28. STR Sequence Diversity in Population Samples and Nomenclature Guidance for the "Next Generation"
Katherine B. Gettings, Seth A. Faith, Brian Young, Esley Heizer Jr., Kevin M. Kiesler, Francisco Martinez, Elizabeth Montano, Richard Guerrieri and Peter M. Vallone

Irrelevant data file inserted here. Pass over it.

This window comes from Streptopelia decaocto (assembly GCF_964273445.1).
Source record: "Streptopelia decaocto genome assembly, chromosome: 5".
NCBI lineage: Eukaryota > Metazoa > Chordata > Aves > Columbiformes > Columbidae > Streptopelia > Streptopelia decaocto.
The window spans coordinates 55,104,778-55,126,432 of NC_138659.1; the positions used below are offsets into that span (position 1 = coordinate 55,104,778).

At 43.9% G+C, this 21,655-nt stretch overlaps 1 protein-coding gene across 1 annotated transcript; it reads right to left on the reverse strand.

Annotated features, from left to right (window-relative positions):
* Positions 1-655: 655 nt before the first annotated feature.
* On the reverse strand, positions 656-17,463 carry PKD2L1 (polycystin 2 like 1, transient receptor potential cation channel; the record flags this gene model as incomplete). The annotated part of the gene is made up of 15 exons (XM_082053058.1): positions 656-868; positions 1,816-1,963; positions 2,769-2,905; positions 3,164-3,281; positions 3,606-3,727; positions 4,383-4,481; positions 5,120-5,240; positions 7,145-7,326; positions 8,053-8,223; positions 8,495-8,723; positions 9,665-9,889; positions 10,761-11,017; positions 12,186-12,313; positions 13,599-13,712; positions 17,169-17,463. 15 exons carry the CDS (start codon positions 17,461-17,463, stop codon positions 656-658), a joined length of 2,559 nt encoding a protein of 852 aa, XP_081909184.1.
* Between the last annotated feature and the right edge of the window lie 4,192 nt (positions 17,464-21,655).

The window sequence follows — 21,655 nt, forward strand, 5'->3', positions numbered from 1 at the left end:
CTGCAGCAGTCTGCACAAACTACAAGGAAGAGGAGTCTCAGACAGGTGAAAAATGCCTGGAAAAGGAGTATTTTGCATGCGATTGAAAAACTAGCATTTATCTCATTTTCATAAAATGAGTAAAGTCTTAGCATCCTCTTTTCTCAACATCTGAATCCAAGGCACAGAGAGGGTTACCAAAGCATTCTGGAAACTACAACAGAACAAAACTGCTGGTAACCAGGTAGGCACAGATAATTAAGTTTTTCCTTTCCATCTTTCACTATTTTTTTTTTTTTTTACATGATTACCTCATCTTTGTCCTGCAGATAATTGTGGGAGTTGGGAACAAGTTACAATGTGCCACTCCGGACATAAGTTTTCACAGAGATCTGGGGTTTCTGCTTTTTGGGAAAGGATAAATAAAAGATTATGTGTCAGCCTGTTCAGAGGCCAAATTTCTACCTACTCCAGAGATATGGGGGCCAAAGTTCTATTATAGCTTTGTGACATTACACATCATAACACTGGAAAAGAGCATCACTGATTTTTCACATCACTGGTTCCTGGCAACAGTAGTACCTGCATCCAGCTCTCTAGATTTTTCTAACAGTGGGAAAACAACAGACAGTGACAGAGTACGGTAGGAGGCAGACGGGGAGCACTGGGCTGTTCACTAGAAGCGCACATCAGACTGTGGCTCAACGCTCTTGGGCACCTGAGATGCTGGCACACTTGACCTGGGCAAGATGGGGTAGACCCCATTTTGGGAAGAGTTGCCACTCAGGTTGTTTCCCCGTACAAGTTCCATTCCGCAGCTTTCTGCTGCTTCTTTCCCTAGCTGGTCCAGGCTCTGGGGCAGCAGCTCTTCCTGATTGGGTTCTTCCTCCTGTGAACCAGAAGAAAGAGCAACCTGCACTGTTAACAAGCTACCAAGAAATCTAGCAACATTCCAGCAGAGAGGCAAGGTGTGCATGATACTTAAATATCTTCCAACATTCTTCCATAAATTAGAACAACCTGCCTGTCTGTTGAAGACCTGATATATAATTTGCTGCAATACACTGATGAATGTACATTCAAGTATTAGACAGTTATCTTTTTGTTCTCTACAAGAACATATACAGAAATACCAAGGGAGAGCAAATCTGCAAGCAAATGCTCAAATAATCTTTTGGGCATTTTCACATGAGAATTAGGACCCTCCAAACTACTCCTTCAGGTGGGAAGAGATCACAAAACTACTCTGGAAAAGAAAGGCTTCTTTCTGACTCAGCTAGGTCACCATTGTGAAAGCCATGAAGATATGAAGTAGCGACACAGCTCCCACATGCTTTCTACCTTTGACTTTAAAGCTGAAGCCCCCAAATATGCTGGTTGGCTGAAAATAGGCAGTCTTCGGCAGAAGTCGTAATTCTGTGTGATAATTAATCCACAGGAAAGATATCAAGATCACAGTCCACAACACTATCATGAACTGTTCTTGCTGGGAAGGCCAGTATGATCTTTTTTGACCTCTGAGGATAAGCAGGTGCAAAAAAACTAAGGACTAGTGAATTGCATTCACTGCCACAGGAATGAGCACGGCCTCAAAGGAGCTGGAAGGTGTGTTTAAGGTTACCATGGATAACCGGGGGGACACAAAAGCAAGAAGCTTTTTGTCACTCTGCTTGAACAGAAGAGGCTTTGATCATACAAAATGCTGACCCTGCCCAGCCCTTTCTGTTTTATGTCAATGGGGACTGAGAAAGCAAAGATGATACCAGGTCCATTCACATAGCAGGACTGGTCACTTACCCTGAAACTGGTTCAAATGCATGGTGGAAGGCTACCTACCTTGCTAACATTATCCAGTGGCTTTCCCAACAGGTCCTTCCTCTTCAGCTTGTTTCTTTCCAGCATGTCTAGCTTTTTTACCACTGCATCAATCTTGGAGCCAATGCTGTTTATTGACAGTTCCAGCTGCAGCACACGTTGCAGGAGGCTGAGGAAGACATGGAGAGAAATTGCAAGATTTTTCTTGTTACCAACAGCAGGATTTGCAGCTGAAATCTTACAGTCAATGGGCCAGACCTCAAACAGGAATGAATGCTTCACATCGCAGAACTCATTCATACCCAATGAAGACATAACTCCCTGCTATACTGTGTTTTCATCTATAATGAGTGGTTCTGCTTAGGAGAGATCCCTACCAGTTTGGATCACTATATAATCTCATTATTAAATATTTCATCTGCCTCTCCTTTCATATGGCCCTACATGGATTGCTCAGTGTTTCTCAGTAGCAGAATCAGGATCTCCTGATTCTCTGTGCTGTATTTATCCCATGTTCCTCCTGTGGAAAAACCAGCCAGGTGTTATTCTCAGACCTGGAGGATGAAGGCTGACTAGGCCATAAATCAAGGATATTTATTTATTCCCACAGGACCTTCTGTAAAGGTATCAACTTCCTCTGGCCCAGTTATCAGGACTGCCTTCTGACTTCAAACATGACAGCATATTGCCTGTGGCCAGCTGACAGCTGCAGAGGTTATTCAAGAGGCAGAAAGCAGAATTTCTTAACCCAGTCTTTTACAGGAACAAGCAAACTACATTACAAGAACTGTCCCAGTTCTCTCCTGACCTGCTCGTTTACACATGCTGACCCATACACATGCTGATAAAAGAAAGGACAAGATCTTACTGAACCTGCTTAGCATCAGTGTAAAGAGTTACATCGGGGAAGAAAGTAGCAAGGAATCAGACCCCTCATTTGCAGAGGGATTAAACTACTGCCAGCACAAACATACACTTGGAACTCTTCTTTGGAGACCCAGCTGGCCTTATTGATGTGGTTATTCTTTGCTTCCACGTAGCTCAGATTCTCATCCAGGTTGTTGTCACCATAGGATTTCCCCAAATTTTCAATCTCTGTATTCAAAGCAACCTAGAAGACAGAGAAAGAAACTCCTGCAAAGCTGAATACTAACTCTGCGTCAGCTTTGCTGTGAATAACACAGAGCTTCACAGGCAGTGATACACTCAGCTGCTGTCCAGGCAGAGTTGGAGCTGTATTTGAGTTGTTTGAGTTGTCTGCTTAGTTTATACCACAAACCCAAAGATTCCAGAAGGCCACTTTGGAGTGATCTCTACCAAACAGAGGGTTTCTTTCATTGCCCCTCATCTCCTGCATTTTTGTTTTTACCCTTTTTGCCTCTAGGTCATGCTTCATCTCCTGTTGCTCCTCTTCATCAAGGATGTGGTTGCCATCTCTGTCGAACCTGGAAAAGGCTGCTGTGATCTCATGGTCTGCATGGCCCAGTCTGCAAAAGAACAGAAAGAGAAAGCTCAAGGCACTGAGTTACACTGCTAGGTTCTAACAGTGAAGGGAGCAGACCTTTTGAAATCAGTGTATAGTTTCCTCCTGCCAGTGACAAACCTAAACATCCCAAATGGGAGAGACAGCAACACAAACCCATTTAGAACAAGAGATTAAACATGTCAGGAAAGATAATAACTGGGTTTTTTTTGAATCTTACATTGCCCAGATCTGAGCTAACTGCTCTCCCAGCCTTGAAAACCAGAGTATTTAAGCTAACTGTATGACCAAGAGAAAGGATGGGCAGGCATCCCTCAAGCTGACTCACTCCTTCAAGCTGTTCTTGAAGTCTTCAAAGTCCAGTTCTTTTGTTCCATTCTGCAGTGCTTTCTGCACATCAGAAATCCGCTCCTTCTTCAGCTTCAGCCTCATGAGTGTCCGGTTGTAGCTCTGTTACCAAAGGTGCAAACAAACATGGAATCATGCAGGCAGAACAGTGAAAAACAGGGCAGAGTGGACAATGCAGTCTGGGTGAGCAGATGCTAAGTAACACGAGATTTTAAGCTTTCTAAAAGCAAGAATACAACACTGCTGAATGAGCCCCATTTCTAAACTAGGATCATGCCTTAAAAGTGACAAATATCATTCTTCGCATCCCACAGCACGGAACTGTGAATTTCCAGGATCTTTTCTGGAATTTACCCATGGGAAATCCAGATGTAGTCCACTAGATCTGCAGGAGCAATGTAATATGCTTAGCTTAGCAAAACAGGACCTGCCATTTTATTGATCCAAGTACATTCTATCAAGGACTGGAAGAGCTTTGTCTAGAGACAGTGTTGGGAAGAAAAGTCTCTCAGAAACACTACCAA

As STR loci were being identified in the 1990's, various nomenclature systems were developed for different loci, with the primary variation being whether or not to "count" non-repeat bases interspersed in the repeat motif. In 1997, the ISFG issued guidelines on STR nomenclature, in an attempt to provide a common currency for information exchange. Historical precedent already existed for some loci, and this was maintained to avoid confusion, resulting in several commonly used forensic loci having complicated and contradictory nomenclature systems. This has not been an issue within the forensic community, as the capillary electrophoresis (CE)-length analyses are kit-based, with corresponding computer programs that automatically count repeats in a standardized manner. Now, as the costs associated with next-generation sequencing (NGS) methods decline, forensic research laboratories are beginning to explore the increase in information sequencing STR loci may provide. As a new generation of scientists begins interrogating these loci on a deeper level, an understanding of historical nomenclature is needed to achieve bioinformatic concordance with existing CE data. Herein, NGS results from 183 population samples exemplify the sequence variation that exists in forensic STR loci. This experimental sequence data gives an indication of the level of diversity expected in the larger population and will be used to provide examples of how sub-alleles can improve discrimination and mixture deconvolution in forensic casework. Finally, the different purposes of nomenclature are reviewed as well as examples of possible NGS-compatible nomenclature systems that may meet the needs of the forensic community.